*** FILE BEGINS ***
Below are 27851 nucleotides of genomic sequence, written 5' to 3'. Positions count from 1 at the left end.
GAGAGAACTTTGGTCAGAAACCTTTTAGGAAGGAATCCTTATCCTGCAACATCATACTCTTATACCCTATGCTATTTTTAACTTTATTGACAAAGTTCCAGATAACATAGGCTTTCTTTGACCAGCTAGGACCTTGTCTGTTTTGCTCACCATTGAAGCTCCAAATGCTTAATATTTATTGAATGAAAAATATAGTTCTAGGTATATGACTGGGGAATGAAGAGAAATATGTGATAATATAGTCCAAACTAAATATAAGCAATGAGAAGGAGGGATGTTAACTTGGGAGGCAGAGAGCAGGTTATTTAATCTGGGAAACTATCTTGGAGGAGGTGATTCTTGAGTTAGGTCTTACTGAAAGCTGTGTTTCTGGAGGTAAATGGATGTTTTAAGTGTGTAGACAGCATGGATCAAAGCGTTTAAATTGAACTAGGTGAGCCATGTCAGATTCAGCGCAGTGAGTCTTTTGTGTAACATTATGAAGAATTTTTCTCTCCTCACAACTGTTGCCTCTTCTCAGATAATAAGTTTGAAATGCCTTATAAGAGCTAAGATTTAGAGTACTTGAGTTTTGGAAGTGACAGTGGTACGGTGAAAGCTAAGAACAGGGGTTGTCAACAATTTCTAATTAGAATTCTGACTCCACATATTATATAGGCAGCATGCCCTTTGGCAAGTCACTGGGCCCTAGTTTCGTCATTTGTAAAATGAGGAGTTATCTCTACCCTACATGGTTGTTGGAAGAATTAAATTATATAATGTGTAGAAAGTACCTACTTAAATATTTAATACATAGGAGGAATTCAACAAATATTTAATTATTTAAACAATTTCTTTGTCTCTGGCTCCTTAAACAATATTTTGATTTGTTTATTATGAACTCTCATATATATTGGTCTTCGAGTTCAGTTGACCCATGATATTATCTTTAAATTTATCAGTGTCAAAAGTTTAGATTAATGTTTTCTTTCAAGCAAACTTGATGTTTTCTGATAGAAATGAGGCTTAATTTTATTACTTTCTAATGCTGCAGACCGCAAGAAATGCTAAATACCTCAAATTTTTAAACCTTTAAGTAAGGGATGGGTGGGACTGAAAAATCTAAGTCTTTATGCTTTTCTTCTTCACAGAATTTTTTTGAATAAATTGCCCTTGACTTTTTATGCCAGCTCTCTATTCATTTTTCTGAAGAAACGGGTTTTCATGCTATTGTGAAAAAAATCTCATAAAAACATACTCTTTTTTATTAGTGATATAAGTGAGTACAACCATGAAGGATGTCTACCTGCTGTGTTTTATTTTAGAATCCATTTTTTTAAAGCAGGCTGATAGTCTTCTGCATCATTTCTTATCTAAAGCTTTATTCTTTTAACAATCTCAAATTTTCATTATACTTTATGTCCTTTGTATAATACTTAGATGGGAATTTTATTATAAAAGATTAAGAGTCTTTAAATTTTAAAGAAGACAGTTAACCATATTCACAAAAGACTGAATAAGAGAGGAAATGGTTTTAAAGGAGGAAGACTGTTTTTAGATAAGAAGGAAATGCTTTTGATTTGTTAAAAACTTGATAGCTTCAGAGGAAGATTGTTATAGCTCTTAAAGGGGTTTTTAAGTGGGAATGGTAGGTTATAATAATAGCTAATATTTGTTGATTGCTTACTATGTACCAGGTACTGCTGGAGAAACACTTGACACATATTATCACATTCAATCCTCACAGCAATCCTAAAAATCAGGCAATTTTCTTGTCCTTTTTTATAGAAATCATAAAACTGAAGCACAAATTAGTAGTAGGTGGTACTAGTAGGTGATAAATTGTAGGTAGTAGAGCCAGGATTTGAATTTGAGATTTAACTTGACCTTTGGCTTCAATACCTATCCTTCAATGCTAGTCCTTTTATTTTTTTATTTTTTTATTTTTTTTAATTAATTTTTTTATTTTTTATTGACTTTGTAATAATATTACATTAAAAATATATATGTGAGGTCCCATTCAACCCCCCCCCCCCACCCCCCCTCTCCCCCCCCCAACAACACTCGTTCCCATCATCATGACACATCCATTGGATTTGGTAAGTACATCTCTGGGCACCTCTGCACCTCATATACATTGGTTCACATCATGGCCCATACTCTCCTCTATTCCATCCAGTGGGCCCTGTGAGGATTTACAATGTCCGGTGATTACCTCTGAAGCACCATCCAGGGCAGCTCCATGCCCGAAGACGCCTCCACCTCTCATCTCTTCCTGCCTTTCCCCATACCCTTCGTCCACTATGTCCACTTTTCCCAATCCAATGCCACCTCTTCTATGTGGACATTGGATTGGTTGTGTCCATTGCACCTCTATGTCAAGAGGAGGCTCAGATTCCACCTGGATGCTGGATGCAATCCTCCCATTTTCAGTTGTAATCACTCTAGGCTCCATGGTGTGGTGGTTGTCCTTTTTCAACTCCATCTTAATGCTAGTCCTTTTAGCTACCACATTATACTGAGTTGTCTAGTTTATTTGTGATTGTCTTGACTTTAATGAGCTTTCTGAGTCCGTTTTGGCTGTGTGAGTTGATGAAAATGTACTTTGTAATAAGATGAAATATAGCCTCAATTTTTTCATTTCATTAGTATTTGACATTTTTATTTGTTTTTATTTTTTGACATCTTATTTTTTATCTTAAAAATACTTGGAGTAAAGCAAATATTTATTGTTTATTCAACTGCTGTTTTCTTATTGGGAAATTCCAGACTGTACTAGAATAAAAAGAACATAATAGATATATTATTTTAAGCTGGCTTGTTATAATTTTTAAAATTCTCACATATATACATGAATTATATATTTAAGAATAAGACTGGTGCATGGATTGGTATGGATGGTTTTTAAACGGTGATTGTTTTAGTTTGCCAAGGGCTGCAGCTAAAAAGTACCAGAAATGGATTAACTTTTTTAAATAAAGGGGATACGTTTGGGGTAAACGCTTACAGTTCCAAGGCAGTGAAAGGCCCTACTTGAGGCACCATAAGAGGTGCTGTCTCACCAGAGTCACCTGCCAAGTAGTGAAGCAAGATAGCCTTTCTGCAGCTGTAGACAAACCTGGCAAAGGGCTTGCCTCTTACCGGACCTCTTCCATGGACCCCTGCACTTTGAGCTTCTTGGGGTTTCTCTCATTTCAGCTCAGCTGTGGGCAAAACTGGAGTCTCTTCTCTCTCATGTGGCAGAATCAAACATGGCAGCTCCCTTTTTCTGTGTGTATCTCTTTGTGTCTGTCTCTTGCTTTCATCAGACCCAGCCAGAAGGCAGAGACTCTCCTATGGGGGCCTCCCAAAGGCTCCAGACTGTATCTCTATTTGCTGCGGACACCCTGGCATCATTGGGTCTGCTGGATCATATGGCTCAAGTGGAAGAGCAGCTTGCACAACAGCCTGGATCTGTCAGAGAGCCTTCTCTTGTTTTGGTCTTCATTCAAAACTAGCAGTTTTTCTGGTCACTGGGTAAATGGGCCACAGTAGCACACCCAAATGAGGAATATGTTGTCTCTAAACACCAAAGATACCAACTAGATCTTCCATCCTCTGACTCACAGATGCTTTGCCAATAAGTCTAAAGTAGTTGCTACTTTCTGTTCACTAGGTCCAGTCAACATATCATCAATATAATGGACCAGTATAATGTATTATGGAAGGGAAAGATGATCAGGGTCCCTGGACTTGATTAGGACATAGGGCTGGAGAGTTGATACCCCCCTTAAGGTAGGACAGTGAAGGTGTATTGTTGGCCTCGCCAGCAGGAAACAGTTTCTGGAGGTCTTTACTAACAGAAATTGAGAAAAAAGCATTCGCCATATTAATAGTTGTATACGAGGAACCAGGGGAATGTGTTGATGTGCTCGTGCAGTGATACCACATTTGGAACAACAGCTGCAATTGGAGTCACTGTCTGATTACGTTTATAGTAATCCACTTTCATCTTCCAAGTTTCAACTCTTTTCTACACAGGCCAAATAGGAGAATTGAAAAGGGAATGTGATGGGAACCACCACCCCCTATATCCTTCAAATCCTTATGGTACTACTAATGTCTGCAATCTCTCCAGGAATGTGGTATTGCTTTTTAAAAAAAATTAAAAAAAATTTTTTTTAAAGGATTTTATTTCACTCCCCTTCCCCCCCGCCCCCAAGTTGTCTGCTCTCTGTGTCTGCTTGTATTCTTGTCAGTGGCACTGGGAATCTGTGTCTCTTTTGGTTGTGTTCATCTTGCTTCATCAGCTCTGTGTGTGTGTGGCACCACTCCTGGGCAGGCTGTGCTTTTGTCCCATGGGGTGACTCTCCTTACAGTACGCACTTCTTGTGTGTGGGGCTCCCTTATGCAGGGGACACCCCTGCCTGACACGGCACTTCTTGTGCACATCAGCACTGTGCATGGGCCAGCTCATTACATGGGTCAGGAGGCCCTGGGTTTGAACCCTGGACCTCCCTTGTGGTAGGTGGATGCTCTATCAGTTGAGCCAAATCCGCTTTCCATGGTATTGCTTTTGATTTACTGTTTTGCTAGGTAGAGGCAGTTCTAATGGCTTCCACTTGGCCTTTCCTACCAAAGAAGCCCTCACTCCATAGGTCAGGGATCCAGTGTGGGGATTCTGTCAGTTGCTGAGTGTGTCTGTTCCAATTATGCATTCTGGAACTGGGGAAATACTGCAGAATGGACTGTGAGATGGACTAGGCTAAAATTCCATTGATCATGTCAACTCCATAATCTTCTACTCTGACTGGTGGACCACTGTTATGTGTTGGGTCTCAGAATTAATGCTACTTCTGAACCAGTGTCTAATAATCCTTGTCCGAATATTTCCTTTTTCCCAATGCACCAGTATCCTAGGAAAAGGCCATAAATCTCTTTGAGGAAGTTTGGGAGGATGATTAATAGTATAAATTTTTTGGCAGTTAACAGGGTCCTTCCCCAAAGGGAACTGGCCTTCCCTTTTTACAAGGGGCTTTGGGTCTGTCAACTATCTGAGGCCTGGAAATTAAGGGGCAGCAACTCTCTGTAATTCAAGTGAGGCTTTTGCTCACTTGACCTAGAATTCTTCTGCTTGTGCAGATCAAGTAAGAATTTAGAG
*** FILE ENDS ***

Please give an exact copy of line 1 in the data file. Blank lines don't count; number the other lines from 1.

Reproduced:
Below are 27851 nucleotides of genomic sequence, written 5' to 3'. Positions count from 1 at the left end.